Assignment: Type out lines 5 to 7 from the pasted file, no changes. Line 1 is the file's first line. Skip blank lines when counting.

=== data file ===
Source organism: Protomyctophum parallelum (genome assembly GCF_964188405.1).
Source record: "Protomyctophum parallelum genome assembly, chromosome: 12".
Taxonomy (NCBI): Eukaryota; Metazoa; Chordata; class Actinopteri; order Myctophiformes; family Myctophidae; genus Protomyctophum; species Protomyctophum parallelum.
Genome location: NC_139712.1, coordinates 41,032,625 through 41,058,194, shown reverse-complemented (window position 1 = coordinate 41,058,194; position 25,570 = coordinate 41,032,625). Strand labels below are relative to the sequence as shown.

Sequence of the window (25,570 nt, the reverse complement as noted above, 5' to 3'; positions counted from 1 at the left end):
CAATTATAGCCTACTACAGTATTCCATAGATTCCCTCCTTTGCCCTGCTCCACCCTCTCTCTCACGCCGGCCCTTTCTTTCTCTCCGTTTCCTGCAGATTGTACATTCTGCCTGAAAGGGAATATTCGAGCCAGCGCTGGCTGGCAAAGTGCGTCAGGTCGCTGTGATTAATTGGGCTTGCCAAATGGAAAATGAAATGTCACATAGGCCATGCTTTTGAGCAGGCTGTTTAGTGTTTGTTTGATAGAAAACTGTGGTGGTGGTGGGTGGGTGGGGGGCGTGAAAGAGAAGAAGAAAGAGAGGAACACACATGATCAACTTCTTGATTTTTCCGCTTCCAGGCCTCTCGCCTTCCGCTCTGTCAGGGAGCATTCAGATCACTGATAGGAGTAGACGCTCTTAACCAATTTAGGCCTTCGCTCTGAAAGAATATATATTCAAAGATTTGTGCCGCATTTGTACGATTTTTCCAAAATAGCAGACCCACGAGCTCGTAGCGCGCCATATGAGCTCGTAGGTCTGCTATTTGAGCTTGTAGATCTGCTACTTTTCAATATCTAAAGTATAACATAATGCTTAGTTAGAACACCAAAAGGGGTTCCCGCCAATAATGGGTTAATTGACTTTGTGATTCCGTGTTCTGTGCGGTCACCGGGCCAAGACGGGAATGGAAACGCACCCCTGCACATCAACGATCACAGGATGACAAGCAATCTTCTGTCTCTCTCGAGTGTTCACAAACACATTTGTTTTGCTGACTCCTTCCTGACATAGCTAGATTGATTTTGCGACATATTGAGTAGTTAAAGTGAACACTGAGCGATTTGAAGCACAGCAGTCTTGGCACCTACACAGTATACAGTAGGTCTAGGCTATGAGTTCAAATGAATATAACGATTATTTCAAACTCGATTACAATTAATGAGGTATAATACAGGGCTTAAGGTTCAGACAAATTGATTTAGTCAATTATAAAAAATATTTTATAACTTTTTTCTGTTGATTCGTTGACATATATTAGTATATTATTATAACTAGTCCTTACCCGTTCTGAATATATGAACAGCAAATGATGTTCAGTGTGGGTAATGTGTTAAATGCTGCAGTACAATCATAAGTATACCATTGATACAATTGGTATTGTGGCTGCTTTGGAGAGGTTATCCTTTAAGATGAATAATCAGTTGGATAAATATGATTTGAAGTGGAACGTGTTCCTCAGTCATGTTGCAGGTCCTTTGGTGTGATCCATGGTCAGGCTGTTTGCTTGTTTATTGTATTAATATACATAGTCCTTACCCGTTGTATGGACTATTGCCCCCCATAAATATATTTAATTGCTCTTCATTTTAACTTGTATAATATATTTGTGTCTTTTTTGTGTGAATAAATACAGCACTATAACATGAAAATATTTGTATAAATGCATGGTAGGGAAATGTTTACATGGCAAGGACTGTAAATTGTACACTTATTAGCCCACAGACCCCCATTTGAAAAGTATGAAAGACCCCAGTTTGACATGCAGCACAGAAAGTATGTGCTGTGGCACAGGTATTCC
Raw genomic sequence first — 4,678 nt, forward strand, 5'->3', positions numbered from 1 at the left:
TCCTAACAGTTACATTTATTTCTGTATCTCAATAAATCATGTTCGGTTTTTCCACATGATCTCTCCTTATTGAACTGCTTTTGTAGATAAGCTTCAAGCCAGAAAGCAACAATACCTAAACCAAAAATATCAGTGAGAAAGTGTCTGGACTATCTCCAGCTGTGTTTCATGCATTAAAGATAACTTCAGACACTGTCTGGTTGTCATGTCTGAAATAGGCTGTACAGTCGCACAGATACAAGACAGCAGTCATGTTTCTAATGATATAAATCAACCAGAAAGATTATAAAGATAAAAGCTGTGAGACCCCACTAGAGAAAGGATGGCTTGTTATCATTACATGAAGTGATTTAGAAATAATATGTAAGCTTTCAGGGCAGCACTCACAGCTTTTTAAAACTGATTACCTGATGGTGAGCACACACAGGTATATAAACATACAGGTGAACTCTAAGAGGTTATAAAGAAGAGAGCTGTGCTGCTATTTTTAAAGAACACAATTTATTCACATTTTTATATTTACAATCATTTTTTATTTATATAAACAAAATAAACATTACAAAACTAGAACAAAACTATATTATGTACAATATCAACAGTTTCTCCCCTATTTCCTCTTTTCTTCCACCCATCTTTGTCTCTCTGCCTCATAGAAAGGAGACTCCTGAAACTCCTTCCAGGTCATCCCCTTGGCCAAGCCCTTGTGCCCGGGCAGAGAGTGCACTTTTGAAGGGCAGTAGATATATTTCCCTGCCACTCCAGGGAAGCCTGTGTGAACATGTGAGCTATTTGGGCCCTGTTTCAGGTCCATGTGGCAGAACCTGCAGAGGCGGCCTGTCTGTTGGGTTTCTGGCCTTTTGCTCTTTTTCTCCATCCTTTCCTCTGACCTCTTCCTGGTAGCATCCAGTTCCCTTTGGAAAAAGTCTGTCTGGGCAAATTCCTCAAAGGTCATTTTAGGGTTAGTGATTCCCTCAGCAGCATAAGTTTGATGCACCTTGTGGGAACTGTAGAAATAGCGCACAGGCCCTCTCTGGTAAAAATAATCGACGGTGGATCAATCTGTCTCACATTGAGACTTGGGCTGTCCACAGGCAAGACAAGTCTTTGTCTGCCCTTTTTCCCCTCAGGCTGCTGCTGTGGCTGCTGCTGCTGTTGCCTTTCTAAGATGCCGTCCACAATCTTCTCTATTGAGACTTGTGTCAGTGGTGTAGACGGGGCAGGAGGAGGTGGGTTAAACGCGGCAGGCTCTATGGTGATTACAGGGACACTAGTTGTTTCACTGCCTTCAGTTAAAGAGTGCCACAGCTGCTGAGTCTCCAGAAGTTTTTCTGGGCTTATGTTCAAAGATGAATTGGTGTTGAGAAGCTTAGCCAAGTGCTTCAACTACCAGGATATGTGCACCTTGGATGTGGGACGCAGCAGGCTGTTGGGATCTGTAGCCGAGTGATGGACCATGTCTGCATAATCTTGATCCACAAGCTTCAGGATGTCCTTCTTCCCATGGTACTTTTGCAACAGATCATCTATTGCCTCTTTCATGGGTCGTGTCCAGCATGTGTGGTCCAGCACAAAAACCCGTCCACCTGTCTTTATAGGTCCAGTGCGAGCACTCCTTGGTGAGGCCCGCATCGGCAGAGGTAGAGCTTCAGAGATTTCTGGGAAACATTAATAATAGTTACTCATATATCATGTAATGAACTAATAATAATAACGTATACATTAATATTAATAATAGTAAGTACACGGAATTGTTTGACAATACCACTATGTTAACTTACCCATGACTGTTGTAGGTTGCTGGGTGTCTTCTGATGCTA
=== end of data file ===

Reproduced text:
Sequence of the window (25,570 nt, the reverse complement as noted above, 5' to 3'; positions counted from 1 at the left end):
CAATTATAGCCTACTACAGTATTCCATAGATTCCCTCCTTTGCCCTGCTCCACCCTCTCTCTCACGCCGGCCCTTTCTTTCTCTCCGTTTCCTGCAGATTGTACATTCTGCCTGAAAGGGAATATTCGAGCCAGCGCTGGCTGGCAAAGTGCGTCAGGTCGCTGTGATTAATTGGGCTTGCCAAATGGAAAATGAAATGTCACATAGGCCATGCTTTTGAGCAGGCTGTTTAGTGTTTGTTTGATAGAAAACTGTGGTGGTGGTGGGTGGGTGGGGGGCGTGAAAGAGAAGAAGAAAGAGAGGAACACACATGATCAACTTCTTGATTTTTCCGCTTCCAGGCCTCTCGCCTTCCGCTCTGTCAGGGAGCATTCAGATCACTGATAGGAGTAGACGCTCTTAACCAATTTAGGCCTTCGCTCTGAAAGAATATATATTCAAAGATTTGTGCCGCATTTGTACGATTTTTCCAAAATAGCAGACCCACGAGCTCGTAGCGCGCCATATGAGCTCGTAGGTCTGCTATTTGAGCTTGTAGATCTGCTACTTTTCAATATCTAAAGTATAACATAATGCTTAGTTAGAACACCAAAAGGGGTTCCCGCCAATAATGGGTTAATTGACTTTGTGATTCCGTGTTCTGTGCGGTCACCGGGCCAAGACGGGAATGGAAACGCACCCCTGCACATCAACGATCACAGGATGACAAGCAATCTTCTGTCTCTCTCGAGTGTTCACAAACACATTTGTTTTGCTGACTCCTTCCTGACATAGCTAGATTGATTTTGCGACATATTGAGTAGTTAAAGTGAACACTGAGCGATTTGAAGCACAGCAGTCTTGGCACCTACACAGTATACAGTAGGTCTAGGCTATGAGTTCAAATGAATATAACGATTATTTCAAACTCGATTACAATTAATGAGGTATAATACAGGGCTTAAGGTTCAGACAAATTGATTTAGTCAATTATAAAAAATATTTTATAACTTTTTTCTGTTGATTCGTTGACATATATTAGTATATTATTATAACTAGTCCTTACCCGTTCTGAATATATGAACAGCAAATGATGTTCAGTGTGGGTAATGTGTTAAATGCTGCAGTACAATCATAAGTATACCATTGATACAATTGGTATTGTGGCTGCTTTGGAGAGGTTATCCTTTAAGATGAATAATCAGTTGGATAAATATGATTTGAAGTGGAACGTGTTCCTCAGTCATGTTGCAGGTCCTTTGGTGTGATCCATGGTCAGGCTGTTTGCTTGTTTATTGTATTAATATACATAGTCCTTACCCGTTGTATGGACTATTGCCCCCCATAAATATATTTAATTGCTCTTCATTTTAACTTGTATAATATATTTGTGTCTTTTTTGTGTGAATAAATACAGCACTATAACATGAAAATATTTGTATAAATGCATGGTAGGGAAATGTTTACATGGCAAGGACTGTAAATTGTACACTTATTAGCCCACAGACCCCCATTTGAAAAGTATGAAAGACCCCAGTTTGACATGCAGCACAGAAAGTATGTGCTGTGGCACAGGTATTCC
Raw genomic sequence first — 4,678 nt, forward strand, 5'->3', positions numbered from 1 at the left: